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BBC News – Liking a lie-in in people’s genes, researchers say

December 5, 2011 Leave a comment

Albert Einstein during a lecture in Vienna in 1921

People who like a lie-in may now have an excuse – it is at least partly down to their genes, according to experts.

Experts, who studied more than 10,000 people across Europe, found those with the gene ABCC9 need around 30 minutes more sleep per night than those without the gene.

The gene is carried by one in five Europeans, they say in their study, published in Molecular Psychiatry.

The researchers said the finding could help explain “sleep behaviour”.

Over 10,000 people took part, each reporting how long they slept and providing a blood sample for DNA analysis.

People’s sleep needs can differ significantly.

At the extreme, Margaret Thatcher managed on four hours of sleep a night while Albert Einstein needed 11.

via BBC News – Liking a lie-in in people’s genes, researchers say.

Strange Random Sleep Quote:

A good laugh and a long sleep are the best cures in the doctor’s book. – Irish Proverb

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Sweet, funny Valentine

February 13, 2011 Leave a comment

For those of you who like to celebrate Valentine’s Day as an alternative or even an addition to Sant Jordi, a couple of resources.

First, the sweet. Fancy Cakes BCN make cakes, cookies and other pastries for special occasions such as this and also to order. You can check out many of their designs at their website, including a very beautiful (but gloomy) wedding cake based on Tim Burton’s  Corpse Bride!

Secondly, the funny. Admittedly, there aren’t many funny and romantic jokes around, most of the funny ones have to do with an anti-Valentine feeling. Such as this one from Reader’s Digest:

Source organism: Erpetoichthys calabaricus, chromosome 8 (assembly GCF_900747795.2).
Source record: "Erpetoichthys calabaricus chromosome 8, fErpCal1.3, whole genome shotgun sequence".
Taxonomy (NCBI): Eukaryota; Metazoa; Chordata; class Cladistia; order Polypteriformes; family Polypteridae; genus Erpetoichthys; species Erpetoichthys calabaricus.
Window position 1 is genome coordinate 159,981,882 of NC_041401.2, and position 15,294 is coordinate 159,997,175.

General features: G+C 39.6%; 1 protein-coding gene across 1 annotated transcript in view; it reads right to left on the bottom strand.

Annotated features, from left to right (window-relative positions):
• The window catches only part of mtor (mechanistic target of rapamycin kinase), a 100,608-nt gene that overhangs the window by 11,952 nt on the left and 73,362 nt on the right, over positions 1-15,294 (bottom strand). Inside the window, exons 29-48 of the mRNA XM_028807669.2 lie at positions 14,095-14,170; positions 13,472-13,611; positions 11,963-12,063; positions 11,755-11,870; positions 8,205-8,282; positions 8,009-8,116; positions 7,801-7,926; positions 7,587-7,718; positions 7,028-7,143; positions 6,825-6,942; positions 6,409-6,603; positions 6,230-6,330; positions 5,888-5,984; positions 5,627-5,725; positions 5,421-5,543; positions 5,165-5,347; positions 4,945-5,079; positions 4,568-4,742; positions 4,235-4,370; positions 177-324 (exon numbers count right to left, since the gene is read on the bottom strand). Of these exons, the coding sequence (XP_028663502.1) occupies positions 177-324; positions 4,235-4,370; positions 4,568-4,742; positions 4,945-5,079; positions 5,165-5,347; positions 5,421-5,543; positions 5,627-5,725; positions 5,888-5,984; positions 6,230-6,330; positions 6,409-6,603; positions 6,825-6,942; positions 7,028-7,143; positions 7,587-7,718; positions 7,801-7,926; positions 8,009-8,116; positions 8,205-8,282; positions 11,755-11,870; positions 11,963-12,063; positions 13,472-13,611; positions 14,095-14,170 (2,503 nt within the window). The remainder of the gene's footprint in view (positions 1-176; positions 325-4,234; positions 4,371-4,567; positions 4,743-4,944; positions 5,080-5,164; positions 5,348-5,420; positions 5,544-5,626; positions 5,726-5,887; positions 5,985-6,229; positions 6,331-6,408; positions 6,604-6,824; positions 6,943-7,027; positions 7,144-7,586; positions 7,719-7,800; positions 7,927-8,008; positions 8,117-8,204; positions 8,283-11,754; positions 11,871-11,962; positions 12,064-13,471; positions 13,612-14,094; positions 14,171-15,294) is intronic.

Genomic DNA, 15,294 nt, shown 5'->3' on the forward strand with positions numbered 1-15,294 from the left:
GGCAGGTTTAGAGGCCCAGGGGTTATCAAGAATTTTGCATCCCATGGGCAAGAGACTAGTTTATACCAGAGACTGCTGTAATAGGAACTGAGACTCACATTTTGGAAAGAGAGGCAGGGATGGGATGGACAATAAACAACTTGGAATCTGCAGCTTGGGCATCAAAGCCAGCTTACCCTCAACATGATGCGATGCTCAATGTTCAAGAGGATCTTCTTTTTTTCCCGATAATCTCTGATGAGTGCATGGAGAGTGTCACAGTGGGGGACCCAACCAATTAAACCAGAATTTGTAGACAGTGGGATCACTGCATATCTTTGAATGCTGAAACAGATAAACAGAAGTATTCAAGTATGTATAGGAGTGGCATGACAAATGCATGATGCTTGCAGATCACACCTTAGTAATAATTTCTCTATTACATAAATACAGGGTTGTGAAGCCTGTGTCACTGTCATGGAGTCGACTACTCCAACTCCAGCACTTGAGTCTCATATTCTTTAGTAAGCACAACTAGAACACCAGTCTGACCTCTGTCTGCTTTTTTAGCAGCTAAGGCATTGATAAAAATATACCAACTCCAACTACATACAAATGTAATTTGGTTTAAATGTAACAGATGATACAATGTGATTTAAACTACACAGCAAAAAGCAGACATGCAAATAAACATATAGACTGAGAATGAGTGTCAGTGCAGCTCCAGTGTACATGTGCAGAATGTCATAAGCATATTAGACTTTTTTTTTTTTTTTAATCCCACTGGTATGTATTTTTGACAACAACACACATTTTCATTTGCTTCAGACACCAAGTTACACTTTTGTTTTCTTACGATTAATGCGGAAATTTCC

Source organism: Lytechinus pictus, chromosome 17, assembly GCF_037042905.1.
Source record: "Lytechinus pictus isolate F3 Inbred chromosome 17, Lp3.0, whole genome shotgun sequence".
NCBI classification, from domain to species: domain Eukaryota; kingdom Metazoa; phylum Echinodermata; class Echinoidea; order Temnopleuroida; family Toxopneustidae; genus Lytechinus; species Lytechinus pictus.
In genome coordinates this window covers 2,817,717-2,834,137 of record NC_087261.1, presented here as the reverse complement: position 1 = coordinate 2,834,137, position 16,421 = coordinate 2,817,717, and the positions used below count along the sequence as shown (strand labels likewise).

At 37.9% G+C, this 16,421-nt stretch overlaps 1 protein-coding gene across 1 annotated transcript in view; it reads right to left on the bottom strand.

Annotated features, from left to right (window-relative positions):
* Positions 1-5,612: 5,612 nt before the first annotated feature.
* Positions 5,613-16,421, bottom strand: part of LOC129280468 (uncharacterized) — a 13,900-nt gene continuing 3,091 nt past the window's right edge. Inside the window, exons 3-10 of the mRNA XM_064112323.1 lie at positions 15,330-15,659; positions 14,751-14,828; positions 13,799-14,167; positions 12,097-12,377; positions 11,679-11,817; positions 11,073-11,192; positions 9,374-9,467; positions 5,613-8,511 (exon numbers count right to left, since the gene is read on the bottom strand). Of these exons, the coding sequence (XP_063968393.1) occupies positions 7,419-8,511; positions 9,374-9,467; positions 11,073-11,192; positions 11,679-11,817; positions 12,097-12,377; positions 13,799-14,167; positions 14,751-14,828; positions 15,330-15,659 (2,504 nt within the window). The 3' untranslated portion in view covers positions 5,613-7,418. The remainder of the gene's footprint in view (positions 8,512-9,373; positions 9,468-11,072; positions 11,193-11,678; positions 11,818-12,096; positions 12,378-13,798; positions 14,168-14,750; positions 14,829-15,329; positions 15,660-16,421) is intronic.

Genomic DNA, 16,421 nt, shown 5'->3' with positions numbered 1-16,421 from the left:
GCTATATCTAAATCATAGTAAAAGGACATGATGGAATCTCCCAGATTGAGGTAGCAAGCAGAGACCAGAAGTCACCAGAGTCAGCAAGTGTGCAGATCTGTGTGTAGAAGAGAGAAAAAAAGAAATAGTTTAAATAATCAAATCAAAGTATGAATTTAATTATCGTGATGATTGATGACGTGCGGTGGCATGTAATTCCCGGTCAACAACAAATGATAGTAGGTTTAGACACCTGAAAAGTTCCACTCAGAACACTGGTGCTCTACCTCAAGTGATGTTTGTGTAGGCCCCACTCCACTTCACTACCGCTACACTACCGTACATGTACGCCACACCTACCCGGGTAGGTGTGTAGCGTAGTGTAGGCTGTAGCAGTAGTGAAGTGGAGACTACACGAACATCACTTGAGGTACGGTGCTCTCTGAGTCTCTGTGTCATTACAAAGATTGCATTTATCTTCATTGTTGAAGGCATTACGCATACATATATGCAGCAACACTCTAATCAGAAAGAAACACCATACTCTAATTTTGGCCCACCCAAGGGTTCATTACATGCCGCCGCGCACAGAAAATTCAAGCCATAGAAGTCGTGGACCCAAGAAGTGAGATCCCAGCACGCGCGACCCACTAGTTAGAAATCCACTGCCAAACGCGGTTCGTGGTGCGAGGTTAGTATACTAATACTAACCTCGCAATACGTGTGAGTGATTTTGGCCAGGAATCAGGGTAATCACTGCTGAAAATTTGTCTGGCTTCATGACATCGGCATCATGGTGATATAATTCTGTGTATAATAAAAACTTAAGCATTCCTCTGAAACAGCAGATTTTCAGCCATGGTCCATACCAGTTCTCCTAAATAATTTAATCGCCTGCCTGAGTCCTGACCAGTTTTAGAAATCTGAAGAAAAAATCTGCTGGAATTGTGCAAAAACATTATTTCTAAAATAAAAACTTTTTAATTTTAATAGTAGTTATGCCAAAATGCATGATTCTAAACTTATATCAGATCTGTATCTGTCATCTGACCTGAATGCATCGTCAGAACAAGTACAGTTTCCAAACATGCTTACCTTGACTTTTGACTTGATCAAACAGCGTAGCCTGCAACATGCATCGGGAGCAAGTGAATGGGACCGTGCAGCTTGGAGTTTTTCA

A Little Nuts About Love

Driving through Southern California, I stopped at a roadside stand that sold fruit, vegetables and crafts. As I went to pay, I noticed the young woman behind the counter was painting a sign. “Why the new sign?” I asked. “My boyfriend didn’t approve of the old one,” she said. When I glanced at what hung above the counter, I understood. It declared: “Local Honey Dates Nuts” – Contributed by Theodore Bologna

and how about this true story from the pages of a Valentine’s Cynic:

A Russian man divorced his wife of 18 years after finding she had been feeding him cheap pumpkins instead of courgettes. Ivan Dimitrov, 47, was devastated to find the pies he had been eating for six months were made of pumpkins and not courgettes. Mr Dimitrov, from Voronezh, said when he realised the truth, after finding pumpkin rinds in the bin, he immediately hired a lawyer to organise a quick divorce from wife Irena, 38. He said, “She knows I absolutely hate pumpkins and she lied to me for months about it just because the pumpkins were cheap. What else has she been lying about? What man could trust a woman who fed him pumpkins for half a year?

If you do celebrate Valentine’s Day, have a great time!

Strange Random Love Quote:

“Gravitation can not be held responsible for people falling in love.” – Albert Einstein

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News boring? Never!

April 20, 2010 1 comment
Fresh spinach pasta

Image by Vincent Ma via Flickr

Just to prove that not all news is boring or depressing at the moment, here are two stories, possibly linked by the idea of “human nature” or “human weakness” and in any case, so strange as to obviously be true!

Penguin cookbook calls for ‘freshly ground black people‘. Publisher destroys 7,000 copies of The Pasta Bible after ‘silly mistake’ causes outrage
Full Story Here
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Fine owed by George Washington for overdue library books now $300,000. First president of US failed to return two volumes borrowed in 1789 from New York Society Library
Full Story Here

Strange Random Human Quote:

Two things are infinite: the universe and human stupidity; and I’m not sure about the universe – Albert Einstein